Glasgow Royal Concert Hall

Keith Bruce, four stars

BERNARD Herrmann may have been a jobbing composer whose primary skill was creating music to match pictures, but the music for the Love Scene in Hitchcock’s Vertigo makes a concert piece that might just as well serve as a young person’s guide to the orchestra’s sonic possibilities. Conductor John Storgard’s programme was feast of tunes, and Herrmann’s unforgettable melody made an ideal precursor to the Violin Concerto of Erich Korngold, which uses themes he wrote for the screen two decades earlier.

Latvian violinist Baiba Skride is of the generation for whom this work, once rarely heard, is now core repertoire. A player of exemplary clarity and precision, that is never at the expense of emotion, even in the most demanding passages. It may not be approved audience etiquette, but the spontaneous applause after the first movement was certainly earned. This really is a virtuoso work that becomes increasingly so as it unfolds, the languid second movement followed by a technical work-out in the Allegro finale, demanding very speedy pizzicato and bow work. It is all-action, all-dancing stuff to the finish, with a climax that matches that of any other violin concerto in the canon.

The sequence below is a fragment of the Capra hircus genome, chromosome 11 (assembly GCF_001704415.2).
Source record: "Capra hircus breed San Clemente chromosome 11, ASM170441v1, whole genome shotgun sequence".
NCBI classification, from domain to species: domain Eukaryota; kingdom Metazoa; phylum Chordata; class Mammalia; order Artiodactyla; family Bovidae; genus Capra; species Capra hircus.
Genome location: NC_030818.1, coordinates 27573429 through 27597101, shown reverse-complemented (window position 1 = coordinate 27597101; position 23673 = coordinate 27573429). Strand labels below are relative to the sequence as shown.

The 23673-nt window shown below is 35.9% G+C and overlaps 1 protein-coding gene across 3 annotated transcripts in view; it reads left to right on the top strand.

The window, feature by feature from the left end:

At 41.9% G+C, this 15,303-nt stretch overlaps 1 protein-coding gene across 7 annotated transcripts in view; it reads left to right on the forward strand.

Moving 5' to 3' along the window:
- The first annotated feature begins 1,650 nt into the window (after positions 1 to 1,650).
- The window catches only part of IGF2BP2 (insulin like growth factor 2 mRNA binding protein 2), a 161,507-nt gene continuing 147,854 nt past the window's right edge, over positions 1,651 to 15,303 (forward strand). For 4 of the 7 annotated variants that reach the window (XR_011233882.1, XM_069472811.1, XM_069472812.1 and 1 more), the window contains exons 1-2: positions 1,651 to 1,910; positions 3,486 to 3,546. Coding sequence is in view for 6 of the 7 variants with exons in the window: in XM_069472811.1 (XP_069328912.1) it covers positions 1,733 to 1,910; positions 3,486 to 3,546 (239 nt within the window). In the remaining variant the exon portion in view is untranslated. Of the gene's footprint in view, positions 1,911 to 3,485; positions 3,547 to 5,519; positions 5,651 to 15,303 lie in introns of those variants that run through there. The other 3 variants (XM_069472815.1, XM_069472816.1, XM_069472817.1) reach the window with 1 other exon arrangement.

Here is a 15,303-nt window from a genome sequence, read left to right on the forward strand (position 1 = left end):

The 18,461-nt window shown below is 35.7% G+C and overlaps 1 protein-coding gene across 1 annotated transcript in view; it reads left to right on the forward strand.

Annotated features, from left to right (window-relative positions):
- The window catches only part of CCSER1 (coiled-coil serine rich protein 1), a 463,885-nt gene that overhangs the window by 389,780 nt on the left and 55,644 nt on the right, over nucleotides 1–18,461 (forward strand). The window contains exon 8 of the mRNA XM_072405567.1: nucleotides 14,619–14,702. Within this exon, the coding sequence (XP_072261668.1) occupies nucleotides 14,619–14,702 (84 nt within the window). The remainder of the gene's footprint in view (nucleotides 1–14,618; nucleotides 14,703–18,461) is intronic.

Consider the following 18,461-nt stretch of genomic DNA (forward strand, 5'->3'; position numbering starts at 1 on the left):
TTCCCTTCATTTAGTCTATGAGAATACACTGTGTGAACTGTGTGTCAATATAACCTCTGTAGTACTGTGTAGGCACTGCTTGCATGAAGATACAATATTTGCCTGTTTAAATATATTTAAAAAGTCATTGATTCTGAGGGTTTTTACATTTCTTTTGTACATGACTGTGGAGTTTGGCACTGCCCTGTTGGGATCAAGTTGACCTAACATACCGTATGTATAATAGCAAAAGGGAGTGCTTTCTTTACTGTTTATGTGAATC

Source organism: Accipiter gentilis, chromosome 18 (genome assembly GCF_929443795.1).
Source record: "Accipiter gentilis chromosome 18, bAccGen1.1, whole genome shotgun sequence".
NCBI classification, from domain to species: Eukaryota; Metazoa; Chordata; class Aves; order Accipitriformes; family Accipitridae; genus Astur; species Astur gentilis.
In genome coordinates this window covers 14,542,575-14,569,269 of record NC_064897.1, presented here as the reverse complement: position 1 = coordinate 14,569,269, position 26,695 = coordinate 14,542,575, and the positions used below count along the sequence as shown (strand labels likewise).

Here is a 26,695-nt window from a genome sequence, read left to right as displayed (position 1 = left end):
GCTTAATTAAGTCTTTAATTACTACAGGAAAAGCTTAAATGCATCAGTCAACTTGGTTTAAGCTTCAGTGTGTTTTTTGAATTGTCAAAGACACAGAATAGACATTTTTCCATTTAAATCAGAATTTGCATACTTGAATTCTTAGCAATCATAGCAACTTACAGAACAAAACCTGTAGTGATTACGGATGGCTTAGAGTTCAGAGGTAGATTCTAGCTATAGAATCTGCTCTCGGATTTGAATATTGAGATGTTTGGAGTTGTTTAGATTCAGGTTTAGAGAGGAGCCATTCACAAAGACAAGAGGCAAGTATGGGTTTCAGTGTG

His era preceded the art-form, but all of Tchaikovsky’s music is “cinematic”. His Fifth Symphony is also balletic and dramatic, of course, but not always as energetic as under the baton of Storgards. He demands an intensity of expression from the players that was obvious in Christopher Gough’s second movement horn solo and in the perfectly balanced restatement and exposition of the main theme by the brass and low strings in the finale. The composer’s last-minute transformation of that material into something anthemic gave the concert its thrilling finish. Sponsored by Investec